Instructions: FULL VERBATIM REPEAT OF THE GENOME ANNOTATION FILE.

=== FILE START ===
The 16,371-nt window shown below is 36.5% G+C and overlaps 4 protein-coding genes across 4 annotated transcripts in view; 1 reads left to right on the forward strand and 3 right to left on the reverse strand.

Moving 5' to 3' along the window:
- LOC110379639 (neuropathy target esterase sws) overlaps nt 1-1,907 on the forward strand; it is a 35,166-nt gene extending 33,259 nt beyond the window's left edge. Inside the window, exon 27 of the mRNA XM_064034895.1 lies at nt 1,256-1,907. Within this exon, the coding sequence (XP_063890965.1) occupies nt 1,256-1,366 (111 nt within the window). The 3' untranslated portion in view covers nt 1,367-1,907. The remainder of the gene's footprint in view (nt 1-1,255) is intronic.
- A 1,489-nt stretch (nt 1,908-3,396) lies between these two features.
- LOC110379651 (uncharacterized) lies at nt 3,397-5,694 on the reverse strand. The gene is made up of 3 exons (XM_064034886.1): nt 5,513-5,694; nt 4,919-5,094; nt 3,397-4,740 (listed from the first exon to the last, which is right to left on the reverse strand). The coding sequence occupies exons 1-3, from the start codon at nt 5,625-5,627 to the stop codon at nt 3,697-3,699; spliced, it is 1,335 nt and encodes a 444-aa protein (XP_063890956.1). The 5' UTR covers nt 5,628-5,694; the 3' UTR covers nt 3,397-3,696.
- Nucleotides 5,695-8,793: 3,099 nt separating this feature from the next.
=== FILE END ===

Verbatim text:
The 16,371-nt window shown below is 36.5% G+C and overlaps 4 protein-coding genes across 4 annotated transcripts in view; 1 reads left to right on the forward strand and 3 right to left on the reverse strand.

Moving 5' to 3' along the window:
- LOC110379639 (neuropathy target esterase sws) overlaps nt 1-1,907 on the forward strand; it is a 35,166-nt gene extending 33,259 nt beyond the window's left edge. Inside the window, exon 27 of the mRNA XM_064034895.1 lies at nt 1,256-1,907. Within this exon, the coding sequence (XP_063890965.1) occupies nt 1,256-1,366 (111 nt within the window). The 3' untranslated portion in view covers nt 1,367-1,907. The remainder of the gene's footprint in view (nt 1-1,255) is intronic.
- A 1,489-nt stretch (nt 1,908-3,396) lies between these two features.
- LOC110379651 (uncharacterized) lies at nt 3,397-5,694 on the reverse strand. The gene is made up of 3 exons (XM_064034886.1): nt 5,513-5,694; nt 4,919-5,094; nt 3,397-4,740 (listed from the first exon to the last, which is right to left on the reverse strand). The coding sequence occupies exons 1-3, from the start codon at nt 5,625-5,627 to the stop codon at nt 3,697-3,699; spliced, it is 1,335 nt and encodes a 444-aa protein (XP_063890956.1). The 5' UTR covers nt 5,628-5,694; the 3' UTR covers nt 3,397-3,696.
- Nucleotides 5,695-8,793: 3,099 nt separating this feature from the next.